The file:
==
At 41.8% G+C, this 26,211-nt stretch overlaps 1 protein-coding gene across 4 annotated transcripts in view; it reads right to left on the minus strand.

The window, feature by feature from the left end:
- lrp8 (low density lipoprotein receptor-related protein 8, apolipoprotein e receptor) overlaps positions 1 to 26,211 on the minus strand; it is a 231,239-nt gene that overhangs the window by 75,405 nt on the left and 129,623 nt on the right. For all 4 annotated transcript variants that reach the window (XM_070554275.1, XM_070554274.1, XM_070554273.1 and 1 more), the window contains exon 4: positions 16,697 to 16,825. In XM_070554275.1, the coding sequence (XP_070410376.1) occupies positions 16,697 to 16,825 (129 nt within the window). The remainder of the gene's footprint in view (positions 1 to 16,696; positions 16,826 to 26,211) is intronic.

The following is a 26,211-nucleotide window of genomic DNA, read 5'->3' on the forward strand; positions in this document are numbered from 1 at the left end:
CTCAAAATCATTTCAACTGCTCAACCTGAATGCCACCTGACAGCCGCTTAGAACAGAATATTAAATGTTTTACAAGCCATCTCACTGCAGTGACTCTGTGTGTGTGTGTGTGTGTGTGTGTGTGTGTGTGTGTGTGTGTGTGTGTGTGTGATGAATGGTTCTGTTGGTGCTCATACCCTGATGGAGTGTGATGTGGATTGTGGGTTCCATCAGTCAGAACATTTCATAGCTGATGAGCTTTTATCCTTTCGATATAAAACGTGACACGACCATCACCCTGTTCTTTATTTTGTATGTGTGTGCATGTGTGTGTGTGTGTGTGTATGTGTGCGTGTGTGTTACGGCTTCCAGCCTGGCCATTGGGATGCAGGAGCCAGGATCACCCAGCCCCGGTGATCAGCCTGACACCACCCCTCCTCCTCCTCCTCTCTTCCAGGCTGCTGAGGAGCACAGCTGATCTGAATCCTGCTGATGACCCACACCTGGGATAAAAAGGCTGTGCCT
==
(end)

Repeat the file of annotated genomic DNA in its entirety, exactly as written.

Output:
At 41.8% G+C, this 26,211-nt stretch overlaps 1 protein-coding gene across 4 annotated transcripts in view; it reads right to left on the minus strand.

The window, feature by feature from the left end:
- lrp8 (low density lipoprotein receptor-related protein 8, apolipoprotein e receptor) overlaps positions 1 to 26,211 on the minus strand; it is a 231,239-nt gene that overhangs the window by 75,405 nt on the left and 129,623 nt on the right. For all 4 annotated transcript variants that reach the window (XM_070554275.1, XM_070554274.1, XM_070554273.1 and 1 more), the window contains exon 4: positions 16,697 to 16,825. In XM_070554275.1, the coding sequence (XP_070410376.1) occupies positions 16,697 to 16,825 (129 nt within the window). The remainder of the gene's footprint in view (positions 1 to 16,696; positions 16,826 to 26,211) is intronic.

The following is a 26,211-nucleotide window of genomic DNA, read 5'->3' on the forward strand; positions in this document are numbered from 1 at the left end:
CTCAAAATCATTTCAACTGCTCAACCTGAATGCCACCTGACAGCCGCTTAGAACAGAATATTAAATGTTTTACAAGCCATCTCACTGCAGTGACTCTGTGTGTGTGTGTGTGTGTGTGTGTGTGTGTGTGTGTGTGTGTGTGTGTGTGTGATGAATGGTTCTGTTGGTGCTCATACCCTGATGGAGTGTGATGTGGATTGTGGGTTCCATCAGTCAGAACATTTCATAGCTGATGAGCTTTTATCCTTTCGATATAAAACGTGACACGACCATCACCCTGTTCTTTATTTTGTATGTGTGTGCATGTGTGTGTGTGTGTGTGTATGTGTGCGTGTGTGTTACGGCTTCCAGCCTGGCCATTGGGATGCAGGAGCCAGGATCACCCAGCCCCGGTGATCAGCCTGACACCACCCCTCCTCCTCCTCCTCTCTTCCAGGCTGCTGAGGAGCACAGCTGATCTGAATCCTGCTGATGACCCACACCTGGGATAAAAAGGCTGTGCCT